We live at a time where technological integration has become a pervasive feature of work life, and has set in motion impactful changes. These changes are more than automated structures and connected networks; they are a revolution, transforming the ways people work. With technology connecting physical and virtual worlds of work, new work arrangements emerge, changing the perception that organisations take place around specific structures and locations. It is now possible to cross boundaries associated with space and time, allowing collaboration beyond the physical encounter.

Yet, it is remarkable that we seem to overlook the ways in which contemporary worlds of work are bound up with technology. We are well beyond the point of debating the extent to which technology makes up contemporary workplaces; we are now at a point where technology is integral to worlds of work. In fact, given the accelerating pace of technological integration, it is imperative to develop an understanding of technological and social interweaving, before our knowledge on organisational life becomes out-dated at best, and misleading at worst.


Working together in virtual worlds is certainly not a new phenomenon; however, as contemporary workplaces become increasingly connected via IT technologies, the growth and popularity of virtual teams has intensified in the past two decades. Dell and Intel report in their 2016 Future Workforce Study that 51% of global employees work virtually at least a few times on a weekly basis. Now that virtual worlds of work dominate organisations, understanding the nature of virtual teams becomes imperative, and this project sets out to do so.

Virtual teams comprise a dynamic work arrangement characterised by people who work together across a set of boundaries (organisational, functional, geographical, national and temporal) in pursuit of common goals, using technology to communicate and coordinate work flows. By definition, members of virtual teams need to re-interpret many taken-for-granted characteristics of co-located teams. Firstly, they lose the proximity afforded by co-location, as well as the rapport brought about by synchrony in time; both of which are seen as characteristics bringing team members together. Secondly, they need to cross multiple contexts to achieve synergy: time, space, and culture are no longer given denominators of everyday life.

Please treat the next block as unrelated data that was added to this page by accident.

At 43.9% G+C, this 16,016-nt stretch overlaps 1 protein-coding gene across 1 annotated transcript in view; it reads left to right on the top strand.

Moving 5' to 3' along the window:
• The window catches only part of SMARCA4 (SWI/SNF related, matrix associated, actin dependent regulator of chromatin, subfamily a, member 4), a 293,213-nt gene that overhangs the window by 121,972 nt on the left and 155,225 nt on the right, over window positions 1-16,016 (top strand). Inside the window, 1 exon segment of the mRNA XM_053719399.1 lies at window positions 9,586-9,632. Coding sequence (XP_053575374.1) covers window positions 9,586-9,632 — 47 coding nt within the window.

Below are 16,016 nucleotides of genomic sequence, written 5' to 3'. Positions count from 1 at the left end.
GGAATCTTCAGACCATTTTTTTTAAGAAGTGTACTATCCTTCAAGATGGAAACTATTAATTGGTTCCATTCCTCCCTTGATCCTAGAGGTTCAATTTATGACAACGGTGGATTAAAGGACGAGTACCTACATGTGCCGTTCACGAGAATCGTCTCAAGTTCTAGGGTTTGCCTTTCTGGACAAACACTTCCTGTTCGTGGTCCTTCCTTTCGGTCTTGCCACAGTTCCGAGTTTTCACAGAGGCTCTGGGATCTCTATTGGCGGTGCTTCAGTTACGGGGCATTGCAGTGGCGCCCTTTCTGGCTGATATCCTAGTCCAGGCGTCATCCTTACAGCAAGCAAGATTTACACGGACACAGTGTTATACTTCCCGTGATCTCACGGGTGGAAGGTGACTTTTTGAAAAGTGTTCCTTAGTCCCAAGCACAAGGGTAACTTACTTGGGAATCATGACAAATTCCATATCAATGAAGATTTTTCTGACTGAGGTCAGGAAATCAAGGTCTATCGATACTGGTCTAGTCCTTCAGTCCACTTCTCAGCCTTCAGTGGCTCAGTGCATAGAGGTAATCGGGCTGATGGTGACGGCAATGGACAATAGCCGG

These characteristics illustrate the unique relational dynamics underpinning work in virtual teams, though they are have not been researched as such. While existing studies have emphasised the growing use of virtual teams, it has not been their aim to understand how people experience virtual collaboration. A gap, therefore, presents itself; a gap which is an invitation for this project. The objective is to explore the relational dynamics and the experiences that befall members of virtual teams, creating reflective narratives of work life.


Following a virtual logic, this website has been uniquely designed as a research tool to collect the experiences of virtual teams. Each member of a virtual team is given unique access to own virtual diary, where one is invited to respond to a series of questions relating to own experiences. While all members may participate in the project, each one has a private diary, accessible only to the researcher. In this way, the researcher is able to get insight into the team’s rhythms and practices as a relational whole. At the same time, individual voices give the researcher insight into the variations of relationality. Ultimately through this process, the researcher constructs reflective narratives of work life, telling the experiences of virtual teamwork.


Dr Chrysavgi Sklaveniti is Post-doctoral Research Fellow in the Institute of Organisational Psychology in the University of St Gallen, Switzerland. Her research interests revolve around the relational aspects of team work (virtual and co-located), technological integration, entrepreneurship, creativity and leadership. Her publications pursue these themes in philosophical, conceptual and empirical formats, and can be found here . The project presented here continues these developments.

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